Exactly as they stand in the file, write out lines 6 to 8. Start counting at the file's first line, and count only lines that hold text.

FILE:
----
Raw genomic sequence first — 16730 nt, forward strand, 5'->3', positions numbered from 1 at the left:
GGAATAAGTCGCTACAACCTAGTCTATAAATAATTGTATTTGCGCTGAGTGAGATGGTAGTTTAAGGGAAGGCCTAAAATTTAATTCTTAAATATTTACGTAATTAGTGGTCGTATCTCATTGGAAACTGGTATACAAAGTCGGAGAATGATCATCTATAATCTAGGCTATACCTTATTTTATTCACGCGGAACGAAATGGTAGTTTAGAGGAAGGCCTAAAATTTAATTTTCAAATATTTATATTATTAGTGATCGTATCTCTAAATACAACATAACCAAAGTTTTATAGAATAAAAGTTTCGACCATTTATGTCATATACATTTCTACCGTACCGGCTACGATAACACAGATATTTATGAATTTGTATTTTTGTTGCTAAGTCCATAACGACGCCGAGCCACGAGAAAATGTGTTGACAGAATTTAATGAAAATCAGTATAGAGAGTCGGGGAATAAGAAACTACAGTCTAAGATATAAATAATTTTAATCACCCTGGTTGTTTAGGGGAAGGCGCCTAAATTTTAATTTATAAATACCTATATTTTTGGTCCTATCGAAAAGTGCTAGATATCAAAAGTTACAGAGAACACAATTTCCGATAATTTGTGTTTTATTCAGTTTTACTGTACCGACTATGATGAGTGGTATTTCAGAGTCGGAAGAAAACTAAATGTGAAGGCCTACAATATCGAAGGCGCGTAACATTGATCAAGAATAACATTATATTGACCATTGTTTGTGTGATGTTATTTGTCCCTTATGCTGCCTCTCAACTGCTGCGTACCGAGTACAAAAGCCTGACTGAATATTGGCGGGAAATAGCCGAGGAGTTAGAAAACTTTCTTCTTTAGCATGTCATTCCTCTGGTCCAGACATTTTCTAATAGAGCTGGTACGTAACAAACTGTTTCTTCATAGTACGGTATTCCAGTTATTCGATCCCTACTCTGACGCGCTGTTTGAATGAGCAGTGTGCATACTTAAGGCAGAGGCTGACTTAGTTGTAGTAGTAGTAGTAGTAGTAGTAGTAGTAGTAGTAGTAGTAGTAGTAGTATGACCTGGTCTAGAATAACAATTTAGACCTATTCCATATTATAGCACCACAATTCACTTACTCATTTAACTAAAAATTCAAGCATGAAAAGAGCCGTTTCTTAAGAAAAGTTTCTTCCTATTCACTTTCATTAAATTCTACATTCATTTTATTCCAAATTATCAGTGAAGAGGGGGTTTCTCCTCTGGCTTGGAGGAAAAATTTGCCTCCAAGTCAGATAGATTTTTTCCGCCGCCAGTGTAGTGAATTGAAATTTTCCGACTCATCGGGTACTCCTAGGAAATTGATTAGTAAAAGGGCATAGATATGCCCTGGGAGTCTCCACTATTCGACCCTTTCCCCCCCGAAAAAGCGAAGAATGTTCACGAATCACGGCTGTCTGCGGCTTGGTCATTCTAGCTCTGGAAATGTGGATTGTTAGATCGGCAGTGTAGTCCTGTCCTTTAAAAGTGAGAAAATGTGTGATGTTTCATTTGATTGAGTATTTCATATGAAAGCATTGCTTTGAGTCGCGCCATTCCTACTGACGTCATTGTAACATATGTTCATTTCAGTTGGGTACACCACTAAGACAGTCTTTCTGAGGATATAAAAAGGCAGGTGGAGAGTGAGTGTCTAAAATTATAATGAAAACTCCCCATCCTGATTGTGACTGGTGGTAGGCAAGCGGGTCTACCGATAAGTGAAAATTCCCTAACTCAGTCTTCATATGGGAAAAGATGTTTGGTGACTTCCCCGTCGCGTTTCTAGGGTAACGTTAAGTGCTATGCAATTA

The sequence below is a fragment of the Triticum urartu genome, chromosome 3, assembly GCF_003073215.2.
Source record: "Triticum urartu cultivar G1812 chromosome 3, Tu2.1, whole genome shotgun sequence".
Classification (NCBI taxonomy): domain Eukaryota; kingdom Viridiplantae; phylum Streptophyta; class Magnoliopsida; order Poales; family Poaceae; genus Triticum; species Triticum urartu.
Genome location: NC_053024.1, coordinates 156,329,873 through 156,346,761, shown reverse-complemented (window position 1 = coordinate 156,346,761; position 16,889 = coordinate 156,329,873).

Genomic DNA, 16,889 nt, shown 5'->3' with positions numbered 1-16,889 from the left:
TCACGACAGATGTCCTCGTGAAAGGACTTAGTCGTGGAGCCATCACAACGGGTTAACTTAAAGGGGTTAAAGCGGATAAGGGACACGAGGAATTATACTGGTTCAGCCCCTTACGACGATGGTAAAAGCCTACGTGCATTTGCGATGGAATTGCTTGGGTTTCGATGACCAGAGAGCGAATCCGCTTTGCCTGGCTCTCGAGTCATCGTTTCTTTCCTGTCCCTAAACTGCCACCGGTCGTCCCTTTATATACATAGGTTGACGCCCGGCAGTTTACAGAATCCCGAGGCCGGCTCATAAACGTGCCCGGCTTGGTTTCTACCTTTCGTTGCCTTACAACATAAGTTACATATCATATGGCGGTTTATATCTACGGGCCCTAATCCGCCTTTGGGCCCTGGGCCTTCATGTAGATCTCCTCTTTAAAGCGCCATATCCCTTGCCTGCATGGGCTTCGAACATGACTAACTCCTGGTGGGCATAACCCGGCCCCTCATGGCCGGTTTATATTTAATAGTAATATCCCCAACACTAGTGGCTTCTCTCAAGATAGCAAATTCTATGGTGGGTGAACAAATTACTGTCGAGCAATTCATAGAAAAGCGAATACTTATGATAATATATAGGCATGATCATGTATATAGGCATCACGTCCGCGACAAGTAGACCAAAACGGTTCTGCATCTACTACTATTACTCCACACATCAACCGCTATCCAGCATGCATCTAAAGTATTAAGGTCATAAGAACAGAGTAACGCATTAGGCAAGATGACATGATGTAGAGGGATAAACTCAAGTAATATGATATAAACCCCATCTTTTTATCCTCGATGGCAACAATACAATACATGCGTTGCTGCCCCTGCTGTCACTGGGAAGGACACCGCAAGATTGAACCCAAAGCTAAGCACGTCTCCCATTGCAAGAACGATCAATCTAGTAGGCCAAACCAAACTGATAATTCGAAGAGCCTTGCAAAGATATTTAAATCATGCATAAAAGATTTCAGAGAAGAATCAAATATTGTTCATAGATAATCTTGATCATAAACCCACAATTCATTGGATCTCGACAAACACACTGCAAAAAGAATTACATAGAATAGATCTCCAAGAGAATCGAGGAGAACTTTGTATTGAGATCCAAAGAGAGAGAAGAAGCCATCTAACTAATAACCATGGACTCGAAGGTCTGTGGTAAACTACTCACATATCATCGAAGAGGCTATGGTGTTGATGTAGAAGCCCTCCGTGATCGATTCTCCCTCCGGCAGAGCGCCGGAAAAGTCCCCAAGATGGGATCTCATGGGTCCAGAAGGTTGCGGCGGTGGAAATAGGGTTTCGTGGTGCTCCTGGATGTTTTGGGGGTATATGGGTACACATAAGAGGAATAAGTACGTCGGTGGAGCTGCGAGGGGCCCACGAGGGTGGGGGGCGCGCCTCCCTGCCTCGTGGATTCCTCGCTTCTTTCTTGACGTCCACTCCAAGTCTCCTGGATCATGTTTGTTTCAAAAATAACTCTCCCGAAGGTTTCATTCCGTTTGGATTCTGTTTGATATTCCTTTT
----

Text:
Genome location: NC_053024.1, coordinates 156,329,873 through 156,346,761, shown reverse-complemented (window position 1 = coordinate 156,346,761; position 16,889 = coordinate 156,329,873).

Genomic DNA, 16,889 nt, shown 5'->3' with positions numbered 1-16,889 from the left:
TCACGACAGATGTCCTCGTGAAAGGACTTAGTCGTGGAGCCATCACAACGGGTTAACTTAAAGGGGTTAAAGCGGATAAGGGACACGAGGAATTATACTGGTTCAGCCCCTTACGACGATGGTAAAAGCCTACGTGCATTTGCGATGGAATTGCTTGGGTTTCGATGACCAGAGAGCGAATCCGCTTTGCCTGGCTCTCGAGTCATCGTTTCTTTCCTGTCCCTAAACTGCCACCGGTCGTCCCTTTATATACATAGGTTGACGCCCGGCAGTTTACAGAATCCCGAGGCCGGCTCATAAACGTGCCCGGCTTGGTTTCTACCTTTCGTTGCCTTACAACATAAGTTACATATCATATGGCGGTTTATATCTACGGGCCCTAATCCGCCTTTGGGCCCTGGGCCTTCATGTAGATCTCCTCTTTAAAGCGCCATATCCCTTGCCTGCATGGGCTTCGAACATGACTAACTCCTGGTGGGCATAACCCGGCCCCTCATGGCCGGTTTATATTTAATAGTAATATCCCCAACACTAGTGGCTTCTCTCAAGATAGCAAATTCTATGGTGGGTGAACAAATTACTGTCGAGCAATTCATAGAAAAGCGAATACTTATGATAATATATAGGCATGATCATGTATATAGGCATCACGTCCGCGACAAGTAGACCAAAACGGTTCTGCATCTACTACTATTACTCCACACATCAACCGCTATCCAGCATGCATCTAAAGTATTAAGGTCATAAGAACAGAGTAACGCATTAGGCAAGATGACATGATGTAGAGGGATAAACTCAAGTAATATGATATAAACCCCATCTTTTTATCCTCGATGGCAACAATACAATACATGCGTTGCTGCCCCTGCTGTCACTGGGAAGGACACCGCAAGATTGAACCCAAAGCTAAGCACGTCTCCCATTGCAAGAACGATCAATCTAGTAGGCCAAACCAAACTGATAATTCGAAGAGCCTTGCAAAGATATTTAAATCATGCATAAAAGATTTCAGAGAAGAATCAAATATTGTTCATAGATAATCTTGATCATAAACCCACAATTCATTGGATCTCGACAAACACACTGCAAAAAGAATTACATAGAATAGATCTCCAAGAGAATCGAGGAGAACTTTGTATTGAGATCCAAAGAGAGAGAAGAAGCCATCTAACTAATAACCATGGACTCGAAGGTCTGTGGTAAACTACTCACATATCATCGAAGAGGCTATGGTGTTGATGTAGAAGCCCTCCGTGATCGATTCTCCCTCCGGCAGAGCGCCGGAAAAGTCCCCAAGATGGGATCTCATGGGTCCAGAAGGTTGCGGCGGTGGAAATAGGGTTTCGTGGTGCTCCTGGATGTTTTGGGGGTATATGGGTACACATAAGAGGAATAAGTACGTCGGTGGAGCTGCGAGGGGCCCACGAGGGTGGGGGGCGCGCCTCCCTGCCTCGTGGATTCCTCGCTTCTTTCTTGACGTCCACTCCAAGTCTCCTGGATCATGTTTGTTTCAAAAATAACTCTCCCGAAGGTTTCATTCCGTTTGGATTCTGTTTGATATTCCTTTT